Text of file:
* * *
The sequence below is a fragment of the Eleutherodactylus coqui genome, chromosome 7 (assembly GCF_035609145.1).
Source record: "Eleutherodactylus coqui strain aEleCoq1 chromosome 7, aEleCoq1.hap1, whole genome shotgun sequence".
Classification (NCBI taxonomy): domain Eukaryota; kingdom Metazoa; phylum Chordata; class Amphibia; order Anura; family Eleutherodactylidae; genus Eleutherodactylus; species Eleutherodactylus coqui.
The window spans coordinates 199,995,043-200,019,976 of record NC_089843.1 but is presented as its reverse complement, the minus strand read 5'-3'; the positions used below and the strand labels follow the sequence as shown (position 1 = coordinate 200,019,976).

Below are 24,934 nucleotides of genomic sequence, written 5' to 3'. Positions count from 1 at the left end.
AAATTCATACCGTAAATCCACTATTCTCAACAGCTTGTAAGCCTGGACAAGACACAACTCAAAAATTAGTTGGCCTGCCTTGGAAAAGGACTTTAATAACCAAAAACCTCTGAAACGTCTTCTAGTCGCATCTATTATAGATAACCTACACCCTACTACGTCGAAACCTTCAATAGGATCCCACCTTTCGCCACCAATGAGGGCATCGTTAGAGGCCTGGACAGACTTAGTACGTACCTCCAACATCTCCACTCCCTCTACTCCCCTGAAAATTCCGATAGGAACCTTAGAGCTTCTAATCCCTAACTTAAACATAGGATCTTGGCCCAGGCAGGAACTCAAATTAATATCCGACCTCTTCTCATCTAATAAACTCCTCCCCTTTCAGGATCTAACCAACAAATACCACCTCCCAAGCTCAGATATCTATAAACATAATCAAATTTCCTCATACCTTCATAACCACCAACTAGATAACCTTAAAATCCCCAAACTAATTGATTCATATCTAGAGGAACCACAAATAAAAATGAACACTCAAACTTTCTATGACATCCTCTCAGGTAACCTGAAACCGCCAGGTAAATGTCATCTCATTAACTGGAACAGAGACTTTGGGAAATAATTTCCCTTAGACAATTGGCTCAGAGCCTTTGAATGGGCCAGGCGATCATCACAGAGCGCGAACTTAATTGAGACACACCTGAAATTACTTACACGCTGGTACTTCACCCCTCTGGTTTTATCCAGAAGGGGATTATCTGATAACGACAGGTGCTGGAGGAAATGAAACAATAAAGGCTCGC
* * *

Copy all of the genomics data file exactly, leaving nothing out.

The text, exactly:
The sequence below is a fragment of the Eleutherodactylus coqui genome, chromosome 7 (assembly GCF_035609145.1).
Source record: "Eleutherodactylus coqui strain aEleCoq1 chromosome 7, aEleCoq1.hap1, whole genome shotgun sequence".
Classification (NCBI taxonomy): domain Eukaryota; kingdom Metazoa; phylum Chordata; class Amphibia; order Anura; family Eleutherodactylidae; genus Eleutherodactylus; species Eleutherodactylus coqui.
The window spans coordinates 199,995,043-200,019,976 of record NC_089843.1 but is presented as its reverse complement, the minus strand read 5'-3'; the positions used below and the strand labels follow the sequence as shown (position 1 = coordinate 200,019,976).

Below are 24,934 nucleotides of genomic sequence, written 5' to 3'. Positions count from 1 at the left end.
AAATTCATACCGTAAATCCACTATTCTCAACAGCTTGTAAGCCTGGACAAGACACAACTCAAAAATTAGTTGGCCTGCCTTGGAAAAGGACTTTAATAACCAAAAACCTCTGAAACGTCTTCTAGTCGCATCTATTATAGATAACCTACACCCTACTACGTCGAAACCTTCAATAGGATCCCACCTTTCGCCACCAATGAGGGCATCGTTAGAGGCCTGGACAGACTTAGTACGTACCTCCAACATCTCCACTCCCTCTACTCCCCTGAAAATTCCGATAGGAACCTTAGAGCTTCTAATCCCTAACTTAAACATAGGATCTTGGCCCAGGCAGGAACTCAAATTAATATCCGACCTCTTCTCATCTAATAAACTCCTCCCCTTTCAGGATCTAACCAACAAATACCACCTCCCAAGCTCAGATATCTATAAACATAATCAAATTTCCTCATACCTTCATAACCACCAACTAGATAACCTTAAAATCCCCAAACTAATTGATTCATATCTAGAGGAACCACAAATAAAAATGAACACTCAAACTTTCTATGACATCCTCTCAGGTAACCTGAAACCGCCAGGTAAATGTCATCTCATTAACTGGAACAGAGACTTTGGGAAATAATTTCCCTTAGACAATTGGCTCAGAGCCTTTGAATGGGCCAGGCGATCATCACAGAGCGCGAACTTAATTGAGACACACCTGAAATTACTTACACGCTGGTACTTCACCCCTCTGGTTTTATCCAGAAGGGGATTATCTGATAACGACAGGTGCTGGAGGAAATGAAACAATAAAGGCTCGC